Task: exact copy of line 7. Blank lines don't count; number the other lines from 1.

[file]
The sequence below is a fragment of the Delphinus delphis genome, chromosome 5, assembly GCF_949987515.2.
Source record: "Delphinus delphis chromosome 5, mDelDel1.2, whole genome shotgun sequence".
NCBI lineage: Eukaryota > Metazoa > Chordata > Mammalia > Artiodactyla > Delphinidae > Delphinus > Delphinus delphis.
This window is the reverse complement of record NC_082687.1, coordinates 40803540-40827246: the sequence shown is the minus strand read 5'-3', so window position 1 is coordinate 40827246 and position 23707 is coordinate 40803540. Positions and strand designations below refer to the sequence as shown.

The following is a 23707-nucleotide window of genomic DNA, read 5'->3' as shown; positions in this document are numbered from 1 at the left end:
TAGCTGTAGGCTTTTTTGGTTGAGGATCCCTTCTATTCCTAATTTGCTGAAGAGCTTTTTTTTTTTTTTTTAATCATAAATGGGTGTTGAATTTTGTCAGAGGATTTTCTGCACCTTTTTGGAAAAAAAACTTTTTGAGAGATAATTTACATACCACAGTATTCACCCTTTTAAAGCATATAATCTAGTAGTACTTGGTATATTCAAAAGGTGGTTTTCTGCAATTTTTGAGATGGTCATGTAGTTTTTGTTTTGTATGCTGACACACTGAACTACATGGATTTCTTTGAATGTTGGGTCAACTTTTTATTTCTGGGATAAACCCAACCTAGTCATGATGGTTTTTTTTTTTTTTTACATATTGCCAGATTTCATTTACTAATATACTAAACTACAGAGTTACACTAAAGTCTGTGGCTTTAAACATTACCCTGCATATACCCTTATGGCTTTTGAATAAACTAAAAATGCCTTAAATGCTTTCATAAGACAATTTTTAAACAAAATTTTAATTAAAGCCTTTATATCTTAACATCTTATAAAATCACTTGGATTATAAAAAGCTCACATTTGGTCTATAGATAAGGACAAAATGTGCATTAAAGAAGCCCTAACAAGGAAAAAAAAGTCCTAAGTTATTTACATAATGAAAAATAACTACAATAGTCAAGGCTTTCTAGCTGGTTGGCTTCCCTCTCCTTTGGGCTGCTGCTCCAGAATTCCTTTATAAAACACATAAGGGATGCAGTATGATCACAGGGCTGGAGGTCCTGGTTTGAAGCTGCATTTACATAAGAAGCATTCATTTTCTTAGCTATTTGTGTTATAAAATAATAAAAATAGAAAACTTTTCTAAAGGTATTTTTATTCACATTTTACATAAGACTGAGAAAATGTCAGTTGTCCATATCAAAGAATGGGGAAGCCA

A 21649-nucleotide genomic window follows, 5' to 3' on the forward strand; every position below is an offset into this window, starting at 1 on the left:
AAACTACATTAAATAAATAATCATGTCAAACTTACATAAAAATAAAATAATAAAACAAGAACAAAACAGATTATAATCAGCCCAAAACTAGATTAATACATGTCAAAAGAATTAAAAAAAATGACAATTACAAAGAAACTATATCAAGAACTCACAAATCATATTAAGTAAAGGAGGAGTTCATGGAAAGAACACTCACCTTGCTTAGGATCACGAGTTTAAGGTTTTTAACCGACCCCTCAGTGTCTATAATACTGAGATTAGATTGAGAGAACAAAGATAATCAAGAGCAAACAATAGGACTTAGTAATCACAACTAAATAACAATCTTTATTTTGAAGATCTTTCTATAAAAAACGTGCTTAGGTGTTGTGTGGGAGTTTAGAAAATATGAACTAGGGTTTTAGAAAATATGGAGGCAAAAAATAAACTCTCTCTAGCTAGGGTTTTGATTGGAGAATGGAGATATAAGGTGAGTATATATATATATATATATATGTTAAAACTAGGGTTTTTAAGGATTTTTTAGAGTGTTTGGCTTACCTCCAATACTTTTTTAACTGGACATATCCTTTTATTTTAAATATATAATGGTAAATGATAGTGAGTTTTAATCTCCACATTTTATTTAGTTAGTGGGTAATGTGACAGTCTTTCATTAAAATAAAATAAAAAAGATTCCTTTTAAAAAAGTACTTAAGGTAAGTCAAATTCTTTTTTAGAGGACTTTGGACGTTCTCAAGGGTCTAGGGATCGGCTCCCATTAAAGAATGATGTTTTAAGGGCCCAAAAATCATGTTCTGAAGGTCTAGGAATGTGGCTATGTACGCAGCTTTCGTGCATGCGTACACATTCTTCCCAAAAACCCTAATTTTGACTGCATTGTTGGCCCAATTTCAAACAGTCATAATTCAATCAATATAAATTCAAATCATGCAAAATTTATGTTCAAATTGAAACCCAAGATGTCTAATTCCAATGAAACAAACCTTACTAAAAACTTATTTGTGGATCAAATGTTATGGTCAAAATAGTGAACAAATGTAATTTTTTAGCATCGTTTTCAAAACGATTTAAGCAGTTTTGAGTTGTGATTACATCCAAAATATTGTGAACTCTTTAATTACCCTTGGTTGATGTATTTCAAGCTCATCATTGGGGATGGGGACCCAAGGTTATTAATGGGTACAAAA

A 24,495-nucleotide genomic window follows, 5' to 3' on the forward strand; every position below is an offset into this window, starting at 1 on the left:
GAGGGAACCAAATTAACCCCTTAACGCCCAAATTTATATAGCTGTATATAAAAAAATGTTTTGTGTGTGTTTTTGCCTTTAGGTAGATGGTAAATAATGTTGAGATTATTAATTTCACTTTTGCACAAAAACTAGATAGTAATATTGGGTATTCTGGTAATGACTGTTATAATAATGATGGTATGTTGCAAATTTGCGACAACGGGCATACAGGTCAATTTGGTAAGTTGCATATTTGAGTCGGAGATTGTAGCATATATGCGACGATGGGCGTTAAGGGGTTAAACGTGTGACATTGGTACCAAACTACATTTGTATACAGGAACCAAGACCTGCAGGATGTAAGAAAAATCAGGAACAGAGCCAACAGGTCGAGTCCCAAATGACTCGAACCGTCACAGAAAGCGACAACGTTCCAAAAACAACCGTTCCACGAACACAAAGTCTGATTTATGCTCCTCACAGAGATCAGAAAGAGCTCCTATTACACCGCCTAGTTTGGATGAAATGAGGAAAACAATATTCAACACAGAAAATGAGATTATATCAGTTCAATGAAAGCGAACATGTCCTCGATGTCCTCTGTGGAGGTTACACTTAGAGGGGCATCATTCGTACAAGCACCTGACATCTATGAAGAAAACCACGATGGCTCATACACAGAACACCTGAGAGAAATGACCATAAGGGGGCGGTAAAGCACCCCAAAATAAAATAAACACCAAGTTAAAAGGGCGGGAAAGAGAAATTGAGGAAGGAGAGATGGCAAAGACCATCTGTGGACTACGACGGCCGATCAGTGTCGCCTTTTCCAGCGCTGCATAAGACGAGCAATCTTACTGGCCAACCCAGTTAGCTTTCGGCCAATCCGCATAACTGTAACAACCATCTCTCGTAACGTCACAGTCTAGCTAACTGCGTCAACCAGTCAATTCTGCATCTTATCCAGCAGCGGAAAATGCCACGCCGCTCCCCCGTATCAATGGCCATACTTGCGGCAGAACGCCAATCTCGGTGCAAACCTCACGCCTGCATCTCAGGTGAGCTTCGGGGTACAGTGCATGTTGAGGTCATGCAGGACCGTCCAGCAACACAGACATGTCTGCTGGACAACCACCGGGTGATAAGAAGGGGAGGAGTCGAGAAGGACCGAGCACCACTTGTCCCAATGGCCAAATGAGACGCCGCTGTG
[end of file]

A 21649-nucleotide genomic window follows, 5' to 3' on the forward strand; every position below is an offset into this window, starting at 1 on the left: